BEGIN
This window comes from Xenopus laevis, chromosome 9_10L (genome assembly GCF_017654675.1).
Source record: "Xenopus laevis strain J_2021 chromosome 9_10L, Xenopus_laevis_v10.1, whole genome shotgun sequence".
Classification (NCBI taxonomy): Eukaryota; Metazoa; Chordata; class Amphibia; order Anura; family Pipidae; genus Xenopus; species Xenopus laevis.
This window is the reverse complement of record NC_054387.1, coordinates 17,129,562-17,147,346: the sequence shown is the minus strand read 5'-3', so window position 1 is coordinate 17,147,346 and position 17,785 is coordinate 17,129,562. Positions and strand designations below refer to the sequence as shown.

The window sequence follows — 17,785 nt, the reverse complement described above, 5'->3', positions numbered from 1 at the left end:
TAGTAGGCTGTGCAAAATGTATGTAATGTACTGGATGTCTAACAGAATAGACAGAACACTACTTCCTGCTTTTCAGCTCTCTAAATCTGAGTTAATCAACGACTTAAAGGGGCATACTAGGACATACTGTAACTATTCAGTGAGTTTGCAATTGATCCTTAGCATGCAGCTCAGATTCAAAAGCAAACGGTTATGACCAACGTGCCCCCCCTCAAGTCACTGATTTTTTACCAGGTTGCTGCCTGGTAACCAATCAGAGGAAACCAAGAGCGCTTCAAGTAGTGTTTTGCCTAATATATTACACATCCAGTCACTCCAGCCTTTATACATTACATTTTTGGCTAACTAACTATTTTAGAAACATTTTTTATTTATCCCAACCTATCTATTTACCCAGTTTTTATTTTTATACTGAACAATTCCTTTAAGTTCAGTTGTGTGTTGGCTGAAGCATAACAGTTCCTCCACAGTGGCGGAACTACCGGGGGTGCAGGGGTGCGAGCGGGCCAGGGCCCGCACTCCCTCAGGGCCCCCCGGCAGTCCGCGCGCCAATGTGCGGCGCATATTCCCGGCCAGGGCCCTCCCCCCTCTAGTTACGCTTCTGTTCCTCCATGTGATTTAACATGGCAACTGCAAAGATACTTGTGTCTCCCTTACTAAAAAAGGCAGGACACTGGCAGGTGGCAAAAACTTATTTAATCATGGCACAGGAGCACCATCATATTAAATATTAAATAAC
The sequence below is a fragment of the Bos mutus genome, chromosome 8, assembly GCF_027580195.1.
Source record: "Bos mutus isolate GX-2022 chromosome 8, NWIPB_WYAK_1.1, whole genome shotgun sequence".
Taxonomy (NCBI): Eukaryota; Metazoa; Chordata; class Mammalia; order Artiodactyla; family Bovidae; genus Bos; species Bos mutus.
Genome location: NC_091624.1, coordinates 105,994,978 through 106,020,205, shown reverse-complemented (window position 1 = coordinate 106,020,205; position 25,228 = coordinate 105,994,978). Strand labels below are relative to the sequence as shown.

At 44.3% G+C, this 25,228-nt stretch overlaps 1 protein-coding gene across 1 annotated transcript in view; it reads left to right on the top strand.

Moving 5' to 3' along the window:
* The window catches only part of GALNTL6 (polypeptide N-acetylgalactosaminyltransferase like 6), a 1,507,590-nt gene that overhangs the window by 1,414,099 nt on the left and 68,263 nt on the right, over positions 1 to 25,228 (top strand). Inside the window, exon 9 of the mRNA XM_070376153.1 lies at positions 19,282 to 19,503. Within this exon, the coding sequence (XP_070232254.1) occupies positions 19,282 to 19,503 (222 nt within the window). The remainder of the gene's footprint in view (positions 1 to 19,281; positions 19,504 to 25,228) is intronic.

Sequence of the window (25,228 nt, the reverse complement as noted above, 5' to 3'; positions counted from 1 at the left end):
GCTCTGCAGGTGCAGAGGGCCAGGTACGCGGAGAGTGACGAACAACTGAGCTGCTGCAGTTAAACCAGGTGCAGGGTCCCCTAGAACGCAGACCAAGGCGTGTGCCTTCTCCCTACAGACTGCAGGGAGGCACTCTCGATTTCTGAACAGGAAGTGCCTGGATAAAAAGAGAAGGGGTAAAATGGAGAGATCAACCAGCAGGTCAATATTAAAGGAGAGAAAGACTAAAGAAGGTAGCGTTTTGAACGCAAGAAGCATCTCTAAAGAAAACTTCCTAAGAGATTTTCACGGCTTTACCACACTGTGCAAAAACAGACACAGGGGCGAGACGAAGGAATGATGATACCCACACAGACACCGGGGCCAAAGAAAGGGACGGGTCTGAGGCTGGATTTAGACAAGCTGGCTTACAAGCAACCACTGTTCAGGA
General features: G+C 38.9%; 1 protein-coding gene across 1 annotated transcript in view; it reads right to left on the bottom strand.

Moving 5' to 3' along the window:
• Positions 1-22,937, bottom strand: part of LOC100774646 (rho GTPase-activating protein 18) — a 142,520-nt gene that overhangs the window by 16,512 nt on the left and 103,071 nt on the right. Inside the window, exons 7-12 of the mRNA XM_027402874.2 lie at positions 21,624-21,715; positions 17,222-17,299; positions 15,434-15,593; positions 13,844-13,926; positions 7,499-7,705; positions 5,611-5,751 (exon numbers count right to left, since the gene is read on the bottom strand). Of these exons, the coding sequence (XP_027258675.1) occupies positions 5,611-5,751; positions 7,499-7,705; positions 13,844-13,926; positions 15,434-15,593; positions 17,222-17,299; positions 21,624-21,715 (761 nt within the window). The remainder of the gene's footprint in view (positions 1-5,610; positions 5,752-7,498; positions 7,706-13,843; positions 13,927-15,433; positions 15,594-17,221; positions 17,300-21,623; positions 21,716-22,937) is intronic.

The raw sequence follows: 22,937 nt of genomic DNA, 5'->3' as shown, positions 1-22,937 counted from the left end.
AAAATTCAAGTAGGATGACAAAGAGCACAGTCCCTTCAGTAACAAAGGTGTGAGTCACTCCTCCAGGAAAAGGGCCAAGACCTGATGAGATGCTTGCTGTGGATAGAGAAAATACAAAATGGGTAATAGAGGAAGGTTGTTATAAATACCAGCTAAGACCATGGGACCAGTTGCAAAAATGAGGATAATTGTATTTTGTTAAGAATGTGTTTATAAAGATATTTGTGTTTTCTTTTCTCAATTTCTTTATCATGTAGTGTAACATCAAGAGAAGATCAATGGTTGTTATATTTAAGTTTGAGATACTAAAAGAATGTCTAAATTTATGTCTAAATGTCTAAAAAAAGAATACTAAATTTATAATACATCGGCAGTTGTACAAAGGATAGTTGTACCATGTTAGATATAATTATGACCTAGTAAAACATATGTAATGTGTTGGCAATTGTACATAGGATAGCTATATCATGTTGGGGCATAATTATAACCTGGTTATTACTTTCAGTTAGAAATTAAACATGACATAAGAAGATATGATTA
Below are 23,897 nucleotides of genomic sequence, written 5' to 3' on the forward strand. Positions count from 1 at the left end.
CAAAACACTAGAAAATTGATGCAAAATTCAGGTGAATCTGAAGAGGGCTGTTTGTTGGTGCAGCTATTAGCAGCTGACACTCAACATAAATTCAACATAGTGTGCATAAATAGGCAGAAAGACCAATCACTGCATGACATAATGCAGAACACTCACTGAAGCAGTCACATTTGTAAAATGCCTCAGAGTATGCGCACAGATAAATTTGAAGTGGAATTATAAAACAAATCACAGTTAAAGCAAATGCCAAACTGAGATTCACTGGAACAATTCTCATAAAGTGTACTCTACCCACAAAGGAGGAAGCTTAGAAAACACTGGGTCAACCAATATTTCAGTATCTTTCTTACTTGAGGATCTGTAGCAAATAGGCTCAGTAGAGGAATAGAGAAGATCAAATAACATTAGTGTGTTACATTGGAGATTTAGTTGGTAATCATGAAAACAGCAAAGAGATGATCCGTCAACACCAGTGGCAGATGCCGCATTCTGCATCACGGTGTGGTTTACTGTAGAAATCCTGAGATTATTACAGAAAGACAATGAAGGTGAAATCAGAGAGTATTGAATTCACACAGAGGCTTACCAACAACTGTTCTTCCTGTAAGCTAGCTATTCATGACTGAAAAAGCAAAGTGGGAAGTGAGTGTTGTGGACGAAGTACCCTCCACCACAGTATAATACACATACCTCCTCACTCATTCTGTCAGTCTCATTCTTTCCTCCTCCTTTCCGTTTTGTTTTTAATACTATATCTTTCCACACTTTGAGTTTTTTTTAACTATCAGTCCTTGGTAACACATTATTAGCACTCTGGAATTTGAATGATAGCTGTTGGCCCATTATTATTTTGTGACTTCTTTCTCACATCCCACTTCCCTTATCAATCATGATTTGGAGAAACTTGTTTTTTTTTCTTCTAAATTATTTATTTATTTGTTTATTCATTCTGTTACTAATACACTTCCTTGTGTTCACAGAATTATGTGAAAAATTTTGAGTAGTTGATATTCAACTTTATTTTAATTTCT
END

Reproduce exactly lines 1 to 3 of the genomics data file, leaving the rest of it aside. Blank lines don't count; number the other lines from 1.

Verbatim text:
This window comes from Xenopus laevis, chromosome 9_10L (genome assembly GCF_017654675.1).
Source record: "Xenopus laevis strain J_2021 chromosome 9_10L, Xenopus_laevis_v10.1, whole genome shotgun sequence".
Classification (NCBI taxonomy): Eukaryota; Metazoa; Chordata; class Amphibia; order Anura; family Pipidae; genus Xenopus; species Xenopus laevis.